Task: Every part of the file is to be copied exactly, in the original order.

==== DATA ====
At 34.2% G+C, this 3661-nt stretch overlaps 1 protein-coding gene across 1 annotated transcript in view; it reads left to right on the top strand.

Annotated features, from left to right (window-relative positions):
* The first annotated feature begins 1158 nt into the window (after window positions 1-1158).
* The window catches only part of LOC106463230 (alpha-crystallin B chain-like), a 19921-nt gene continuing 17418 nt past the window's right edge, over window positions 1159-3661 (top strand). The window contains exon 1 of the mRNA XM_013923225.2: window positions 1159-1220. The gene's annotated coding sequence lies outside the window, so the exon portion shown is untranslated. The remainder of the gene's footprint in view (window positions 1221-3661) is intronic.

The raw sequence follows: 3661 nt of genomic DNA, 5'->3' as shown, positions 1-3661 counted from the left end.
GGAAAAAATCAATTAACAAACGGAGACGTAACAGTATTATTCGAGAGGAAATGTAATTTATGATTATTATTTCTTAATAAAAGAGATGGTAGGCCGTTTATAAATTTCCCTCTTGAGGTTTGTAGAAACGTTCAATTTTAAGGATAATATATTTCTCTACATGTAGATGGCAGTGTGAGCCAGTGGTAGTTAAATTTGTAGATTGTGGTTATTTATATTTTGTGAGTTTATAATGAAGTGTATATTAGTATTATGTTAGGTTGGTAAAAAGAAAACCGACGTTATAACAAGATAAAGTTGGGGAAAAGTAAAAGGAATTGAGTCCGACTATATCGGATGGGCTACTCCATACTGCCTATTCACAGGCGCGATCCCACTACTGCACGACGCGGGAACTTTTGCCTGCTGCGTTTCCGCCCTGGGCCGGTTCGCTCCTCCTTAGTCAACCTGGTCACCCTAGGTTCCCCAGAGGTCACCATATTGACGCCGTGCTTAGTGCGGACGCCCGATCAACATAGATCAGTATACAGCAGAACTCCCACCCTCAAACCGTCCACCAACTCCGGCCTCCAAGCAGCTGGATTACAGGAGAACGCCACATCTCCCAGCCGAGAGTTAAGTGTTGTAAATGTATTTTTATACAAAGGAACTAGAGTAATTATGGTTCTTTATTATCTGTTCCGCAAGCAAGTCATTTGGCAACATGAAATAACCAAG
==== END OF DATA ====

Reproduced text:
At 34.2% G+C, this 3661-nt stretch overlaps 1 protein-coding gene across 1 annotated transcript in view; it reads left to right on the top strand.

Annotated features, from left to right (window-relative positions):
* The first annotated feature begins 1158 nt into the window (after window positions 1-1158).
* The window catches only part of LOC106463230 (alpha-crystallin B chain-like), a 19921-nt gene continuing 17418 nt past the window's right edge, over window positions 1159-3661 (top strand). The window contains exon 1 of the mRNA XM_013923225.2: window positions 1159-1220. The gene's annotated coding sequence lies outside the window, so the exon portion shown is untranslated. The remainder of the gene's footprint in view (window positions 1221-3661) is intronic.

The raw sequence follows: 3661 nt of genomic DNA, 5'->3' as shown, positions 1-3661 counted from the left end.
GGAAAAAATCAATTAACAAACGGAGACGTAACAGTATTATTCGAGAGGAAATGTAATTTATGATTATTATTTCTTAATAAAAGAGATGGTAGGCCGTTTATAAATTTCCCTCTTGAGGTTTGTAGAAACGTTCAATTTTAAGGATAATATATTTCTCTACATGTAGATGGCAGTGTGAGCCAGTGGTAGTTAAATTTGTAGATTGTGGTTATTTATATTTTGTGAGTTTATAATGAAGTGTATATTAGTATTATGTTAGGTTGGTAAAAAGAAAACCGACGTTATAACAAGATAAAGTTGGGGAAAAGTAAAAGGAATTGAGTCCGACTATATCGGATGGGCTACTCCATACTGCCTATTCACAGGCGCGATCCCACTACTGCACGACGCGGGAACTTTTGCCTGCTGCGTTTCCGCCCTGGGCCGGTTCGCTCCTCCTTAGTCAACCTGGTCACCCTAGGTTCCCCAGAGGTCACCATATTGACGCCGTGCTTAGTGCGGACGCCCGATCAACATAGATCAGTATACAGCAGAACTCCCACCCTCAAACCGTCCACCAACTCCGGCCTCCAAGCAGCTGGATTACAGGAGAACGCCACATCTCCCAGCCGAGAGTTAAGTGTTGTAAATGTATTTTTATACAAAGGAACTAGAGTAATTATGGTTCTTTATTATCTGTTCCGCAAGCAAGTCATTTGGCAACATGAAATAACCAAG